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By ANITRA DURAND ALLEN

Preparing to go back to school is always a crazy time in our family. Living in the midwest, we start early and end early—with the first day in mid-August and the last day typically in May. This year, we decided to implement what will become a standing tradition for us with a #latesummervacay over Labor Day Weekend. We decided to visit St. Louis.

One of our first stops was to the Old Courthouse to purchase tickets for the iconic Gateway Arch monument. While there we toured the exhibits of the museum. We read the signs and watched the videos of the early settlement in the city. We stood in the very room where Dred Scott fought for and won his freedom from slavery. It was sobering.

Just days before this trip, we learned that my gifted brown babies will be learning American History and World History in school this year. The middle school North American unit will focus on the idea of Consumption. The African unit will focus on war and disease. The fourth grade American History unit will cover early settlers and colonists, westward expansion, and the Civil War.

So, I knew that there would be questions, tough questions, that I’d have to answer about what they learned in St. Louis. And I realized that this is the first year that my gifted brown babies will face the reality of their existence in America taught in the classroom. As a mom I feel it is my duty to ensure that my children are not shouldering the burden of the ignorance and lack of knowledge of their non-black peers. I felt my demeanor shift sitting in those back to school nights. Mama Bear mode kicked in 1000%.

There are very few people of color in their academic circles. I recognized that my girls were gifted at a very young age. My oldest is a 6th grader in the Middle School Gifted and Talented Program. My youngest attends one of the most prestigious independent schools in the country. At eight years old, she’s the youngest 4th grader in the school.

Unless your gifted brown babies attend a school like Atlanta Gifted Academy, I am sure you can relate to my situation. But instead of going full blown Assata Shakur, I’ve opted to follow the advice I would give my readers with these success strategies for your gifted brown babies when in predominantly white environments.

  1. Be Truthful and Honest. That may sound like the same thing. But in this instance, truthful is about facts and honesty is about your feelings. While standing in the Old Courthouse we came across this story.
    slave-status-2My sweet, sensitive, compassionate child turned to me and asked would I kill her instead of sending her into slavery. With a pit in the bottom of my stomach I said, “I don’t know.” I explained that slavery was a horrific experience and that while I couldn’t answer her question, it must have been unbearable for a mom to choose to kill her baby.Racial issues have resurfaced in an aggressive and sensationalized manner in America. Don’t shy away from the subject of race, but don’t sugar coat it either. Be as honest as you can, even when it’s uncomfortable. Allow them to form their own opinions. And provide a safe space for them to discuss their feelings without judgement.After sharing her perspective on Colin Kaepernick and his protest, my youngest said, “I just hope I don’t die before we’re all treated equally.”  Me too, baby girl.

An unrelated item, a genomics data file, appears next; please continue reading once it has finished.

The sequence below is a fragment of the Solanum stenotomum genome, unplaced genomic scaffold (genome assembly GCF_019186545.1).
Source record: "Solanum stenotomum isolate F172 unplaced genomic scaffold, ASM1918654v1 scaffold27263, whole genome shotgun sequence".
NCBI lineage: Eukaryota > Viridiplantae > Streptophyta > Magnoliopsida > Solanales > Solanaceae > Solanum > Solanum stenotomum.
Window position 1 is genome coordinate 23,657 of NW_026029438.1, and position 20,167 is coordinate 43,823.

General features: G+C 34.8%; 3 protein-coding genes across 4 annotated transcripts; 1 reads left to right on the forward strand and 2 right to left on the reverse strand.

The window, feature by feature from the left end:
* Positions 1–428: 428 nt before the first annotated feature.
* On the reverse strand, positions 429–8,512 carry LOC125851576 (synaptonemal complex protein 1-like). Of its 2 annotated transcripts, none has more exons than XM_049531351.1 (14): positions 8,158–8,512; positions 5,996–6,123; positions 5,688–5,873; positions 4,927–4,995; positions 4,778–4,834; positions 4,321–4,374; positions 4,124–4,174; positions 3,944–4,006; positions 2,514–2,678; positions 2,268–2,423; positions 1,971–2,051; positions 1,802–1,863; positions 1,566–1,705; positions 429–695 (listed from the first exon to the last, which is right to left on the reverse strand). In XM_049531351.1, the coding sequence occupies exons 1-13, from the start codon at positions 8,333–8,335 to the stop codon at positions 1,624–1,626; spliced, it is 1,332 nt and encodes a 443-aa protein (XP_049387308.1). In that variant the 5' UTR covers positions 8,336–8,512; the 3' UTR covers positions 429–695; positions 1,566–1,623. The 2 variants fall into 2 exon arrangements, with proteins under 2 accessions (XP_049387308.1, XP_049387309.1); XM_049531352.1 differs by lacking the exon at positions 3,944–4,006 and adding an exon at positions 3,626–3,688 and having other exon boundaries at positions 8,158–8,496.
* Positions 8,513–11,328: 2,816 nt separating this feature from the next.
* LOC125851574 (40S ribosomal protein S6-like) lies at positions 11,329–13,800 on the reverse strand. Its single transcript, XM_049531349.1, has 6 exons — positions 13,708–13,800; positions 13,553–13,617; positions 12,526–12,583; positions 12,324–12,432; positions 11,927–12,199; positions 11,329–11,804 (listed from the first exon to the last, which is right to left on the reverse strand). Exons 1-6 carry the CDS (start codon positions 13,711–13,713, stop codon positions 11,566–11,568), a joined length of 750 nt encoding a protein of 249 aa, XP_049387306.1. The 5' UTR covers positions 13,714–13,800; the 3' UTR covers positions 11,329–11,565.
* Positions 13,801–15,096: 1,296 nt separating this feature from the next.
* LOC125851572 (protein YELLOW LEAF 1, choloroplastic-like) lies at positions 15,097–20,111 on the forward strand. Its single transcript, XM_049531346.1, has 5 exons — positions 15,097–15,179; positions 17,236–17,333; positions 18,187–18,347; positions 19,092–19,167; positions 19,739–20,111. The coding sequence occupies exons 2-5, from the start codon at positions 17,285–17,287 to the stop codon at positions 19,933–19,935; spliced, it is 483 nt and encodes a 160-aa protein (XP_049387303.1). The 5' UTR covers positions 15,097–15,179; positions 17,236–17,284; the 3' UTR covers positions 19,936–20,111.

2. Know How They Are Smart. And make sure their teachers do too. I am a firm believer in Howard Gardner’s Theory of Multiple Intelligences. I use it often when teaching communication in parenting. I’ve assessed my children, I know their strengths and can help their teachers cater to them. I strongly suggest this to all parents, especially those of gifted children.According to the National Association for Gifted Children (NAGC) there is a glaring excellence gap between white students and students of color in America. Studies show that black and brown children are more likely to be identified as gifted with black and brown teachers. Don’t allow your gifted brown babies to fall through the cracks. Learn how they are gifted and advocate for them in the classroom.
  3. Be Upfront and Open. I mean really. It’s no secret that they are in the minority. There really is no need to dance around it. The sooner you address it more likely you can eliminate the micro-aggressions that come along with being one of the few people of color in the room.This year, in addition to noting Olivia’s occasional thumb sucking when she’s bored and Alexandra’s penchant to do anything but sit in her chair, we’ve added our concerns about their emotions and psyche as one of the few students of color.We have made it clear that they are not to be ostracized or made to feel uncomfortable because of their race. Obviously, this won’t stop it completely, but it places the teachers and staff in a position to be more aware of it. It also places them on notice that I am ready to act upon it if it does.Take the responsibility of being your child’s first and best educational advocate by arming yourself with knowledge and tools to support you. Use that information to help others lead your gifted brown babies down the path to success.

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Anitra Durand Allen is a corporate defector and project management aficionado who helps busy moms get stuff done. She overshares her opinions on family life and blogs about strategic family management at www.themomonthemove.com. She is a blissful wife and mom to super kids #OliviaAllen and #AwesomeAlexAllen. Find her as @themomonthemove on Instagram, Twitter and Facebook (www.facebook.com/TheMomontheMove).

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